Access Protocols

Directories / Directory Service Protocols

  • Repositories of an organization's network resources and users.
  • Most follow a hierarchical database format, based on the X.500 Standard.
  • A directory service manages the entries and data in the directory and enables access control and identity management.
  • Types: Microsoft Active Directory (AD) & LDAP

Lightweight Directory Access Protocol (LDAP)

  • A standardized directory access protocol.
  • Main purpose is to query the LDAP user database - pared-down X.500-based directories.
  • Supported by most major vendors including Microsoft AD and OpenLDAP
  • Hierarchical structure.
  • An open protocol.
  • Weakness of LDAP:
    • Can be subject to LDAP injection attacks:
      • Similar to SQL injection attacks.
      • Occurs when user input is not properly filtered.

LDAP Data Interchange Format (LDIF)

  • Enables LDAP servers toe exchange directory information.
  • Servers must be able to authenticate to the server using the correct format
  • A standard plain text data interchange format for representing LDAP directory content and update requests.
  • {wiki}

LDAP Security

  • LDAP is vulnerable to snooping.
  • Encrypt communications using SSL/TLS to secure LDAP transmissions.
  • Certificates can validate authentication requests.
  • LDAPv3 bind requests should use Simple Authentication and Security Layer (SASL)
    • A framework for authentication and data security in internet protocols.
    • It decouples authentication from application protocols allowing all SASL authentication mechanisms to work with one another.

Directory Information Tree

  • A hierarchical structure that can be searched for directory information. This holds LDAP entries.


  • A symmetric key authentication protocol.
  • Kerberos v5 uses mutual authentication between the requesting client and the supporting server through a Key Distribution Center (KDC)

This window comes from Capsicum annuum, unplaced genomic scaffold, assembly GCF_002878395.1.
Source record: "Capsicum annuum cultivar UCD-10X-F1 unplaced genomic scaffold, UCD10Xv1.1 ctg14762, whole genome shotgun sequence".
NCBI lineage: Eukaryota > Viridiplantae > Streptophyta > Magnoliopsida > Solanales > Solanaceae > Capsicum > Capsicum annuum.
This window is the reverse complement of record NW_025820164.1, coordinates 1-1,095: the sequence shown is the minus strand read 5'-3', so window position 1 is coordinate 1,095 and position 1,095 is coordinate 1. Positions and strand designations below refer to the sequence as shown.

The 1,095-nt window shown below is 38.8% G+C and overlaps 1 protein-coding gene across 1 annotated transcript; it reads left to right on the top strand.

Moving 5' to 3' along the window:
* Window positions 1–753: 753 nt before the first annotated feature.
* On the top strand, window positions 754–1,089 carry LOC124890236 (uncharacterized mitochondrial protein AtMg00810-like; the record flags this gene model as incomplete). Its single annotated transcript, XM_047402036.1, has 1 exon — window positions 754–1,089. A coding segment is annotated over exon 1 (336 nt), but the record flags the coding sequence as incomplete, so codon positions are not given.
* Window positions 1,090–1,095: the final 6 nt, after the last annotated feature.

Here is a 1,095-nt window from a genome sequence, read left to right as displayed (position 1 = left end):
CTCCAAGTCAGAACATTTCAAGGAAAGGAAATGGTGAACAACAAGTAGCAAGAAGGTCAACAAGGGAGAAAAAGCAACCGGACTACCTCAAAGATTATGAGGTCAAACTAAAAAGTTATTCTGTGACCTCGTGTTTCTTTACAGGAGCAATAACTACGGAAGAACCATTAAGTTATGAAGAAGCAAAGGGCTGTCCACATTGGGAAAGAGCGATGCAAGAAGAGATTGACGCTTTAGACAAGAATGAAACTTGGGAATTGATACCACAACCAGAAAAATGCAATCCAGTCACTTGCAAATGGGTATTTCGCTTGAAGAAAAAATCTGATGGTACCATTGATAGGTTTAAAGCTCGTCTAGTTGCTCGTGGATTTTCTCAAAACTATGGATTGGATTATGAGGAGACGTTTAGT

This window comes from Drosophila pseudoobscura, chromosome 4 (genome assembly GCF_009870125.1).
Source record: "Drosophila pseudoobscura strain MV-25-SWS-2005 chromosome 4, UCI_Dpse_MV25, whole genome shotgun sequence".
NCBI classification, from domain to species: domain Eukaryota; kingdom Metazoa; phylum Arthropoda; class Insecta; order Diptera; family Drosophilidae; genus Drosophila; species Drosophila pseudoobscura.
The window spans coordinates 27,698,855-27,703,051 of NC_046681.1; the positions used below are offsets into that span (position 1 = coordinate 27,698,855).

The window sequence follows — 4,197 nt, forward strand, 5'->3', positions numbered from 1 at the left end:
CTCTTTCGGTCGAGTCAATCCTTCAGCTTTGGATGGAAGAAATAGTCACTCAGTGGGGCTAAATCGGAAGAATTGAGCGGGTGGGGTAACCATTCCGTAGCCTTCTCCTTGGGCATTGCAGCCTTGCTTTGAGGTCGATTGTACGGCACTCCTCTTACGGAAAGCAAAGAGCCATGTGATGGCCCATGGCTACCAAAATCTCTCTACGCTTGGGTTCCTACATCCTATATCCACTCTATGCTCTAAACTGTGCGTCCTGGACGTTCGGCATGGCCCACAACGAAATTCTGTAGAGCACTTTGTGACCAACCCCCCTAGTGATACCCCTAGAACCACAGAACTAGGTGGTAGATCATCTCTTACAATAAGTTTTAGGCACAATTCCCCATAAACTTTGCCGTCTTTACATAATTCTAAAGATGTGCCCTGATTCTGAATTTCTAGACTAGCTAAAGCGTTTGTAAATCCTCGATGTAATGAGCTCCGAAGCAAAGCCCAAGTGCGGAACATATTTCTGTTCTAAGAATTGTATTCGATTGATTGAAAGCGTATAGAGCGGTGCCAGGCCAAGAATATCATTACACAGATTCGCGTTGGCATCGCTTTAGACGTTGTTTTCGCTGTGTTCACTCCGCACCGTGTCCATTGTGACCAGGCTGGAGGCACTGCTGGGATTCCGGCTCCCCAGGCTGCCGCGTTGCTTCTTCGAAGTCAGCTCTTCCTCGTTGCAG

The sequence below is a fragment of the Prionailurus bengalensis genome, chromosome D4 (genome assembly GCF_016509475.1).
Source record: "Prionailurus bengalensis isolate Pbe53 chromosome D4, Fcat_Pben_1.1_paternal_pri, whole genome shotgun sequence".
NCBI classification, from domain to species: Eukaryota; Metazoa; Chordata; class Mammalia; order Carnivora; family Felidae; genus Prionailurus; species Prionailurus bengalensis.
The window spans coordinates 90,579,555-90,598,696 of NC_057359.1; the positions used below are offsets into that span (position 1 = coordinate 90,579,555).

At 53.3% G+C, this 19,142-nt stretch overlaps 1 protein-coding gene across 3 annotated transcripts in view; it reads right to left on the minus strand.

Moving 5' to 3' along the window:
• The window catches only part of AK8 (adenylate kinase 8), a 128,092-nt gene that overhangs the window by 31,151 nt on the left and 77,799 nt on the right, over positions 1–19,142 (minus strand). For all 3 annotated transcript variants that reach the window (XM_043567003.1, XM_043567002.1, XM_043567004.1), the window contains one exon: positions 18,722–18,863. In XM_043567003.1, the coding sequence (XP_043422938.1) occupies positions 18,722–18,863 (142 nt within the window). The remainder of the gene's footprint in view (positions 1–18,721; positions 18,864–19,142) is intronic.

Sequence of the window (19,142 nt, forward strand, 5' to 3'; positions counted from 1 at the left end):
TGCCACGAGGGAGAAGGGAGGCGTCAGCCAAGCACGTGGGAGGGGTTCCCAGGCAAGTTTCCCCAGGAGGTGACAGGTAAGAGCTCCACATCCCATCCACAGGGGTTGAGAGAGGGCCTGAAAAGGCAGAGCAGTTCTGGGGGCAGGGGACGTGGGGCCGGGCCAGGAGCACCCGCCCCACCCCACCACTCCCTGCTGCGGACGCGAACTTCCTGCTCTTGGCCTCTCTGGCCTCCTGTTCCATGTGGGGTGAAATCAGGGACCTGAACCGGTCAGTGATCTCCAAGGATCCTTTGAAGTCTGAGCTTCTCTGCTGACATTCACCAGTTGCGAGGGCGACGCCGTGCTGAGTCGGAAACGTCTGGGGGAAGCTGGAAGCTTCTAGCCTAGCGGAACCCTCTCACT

• Once authenticated with the KDC, user is given a Ticket Granting Ticket (TGT)
    • Tickets are encrypted and have a limited life span.
    • Ticket lists user's privileges.
  • Works like using a driver's license to cash a check.

Kerberos Ticket

  • Contains information linking it in the user.
  • User presents ticket to network for a service.
  • Difficult to copy.
  • Expires after a few hours or a day.

Kerberos Key Distribution Center

  • Comprised of Three Components:
    • Kerberos Database
      • stores all the information about the principals and the realm they belong to, among other things.
    • Authentication Service (AS)
      • responsible for issuing a ticket-granting ticket (TGT) to a client when they initiate a request to the AS.
    • Ticket-Granting Service (TGS)
      • responsible for validating TGTs and granting service tickets.
        • Service tickets allow an authenticated principal to use the service provided by the application server, identified by the SPN (Service Principle Name).

Kerberos Authentication Process

  • Each time the user wishes to access some resource on the network, the user's computer present the KDC with the TGT.
  • The TGT then sends that user's computer a service ticket, granting the user access to that service.
  • User's computer then sends the service ticket to the server the user is trying to access.
  • As a final authentication check, that server then communicates the TGT to confirm and validate the service ticket.

Remote Authentication Dial-In User Service (RADIUS)

  • Developed in 1992.
  • Became industry standard.
  • Suitable for high volume service control applications such as dial-in access to a corporate network.
  • Still in use today.
  • An IETF Standard
  • Implemented by most of the major OS manufacturers.
  • Uses UDP transport to a centralized server providing authentication and access control for networks.
  • A RADIUS client is typically a device such as a wireless AP.
    • Responsible for sending user credentials and connection parameters to the RADIUS server.
  • RADIUS user profiles are stored in a central database.
    • All remote servers can share.
  • Advantages of a central service:
    • Increases security due to a single administered network point.
    • Easier to track usage for billing and keeping network statistics.


  • Diameter was created to deal with VoIP and wireless services.
  • Addresses new technologies that RADIUS was not designed to handle.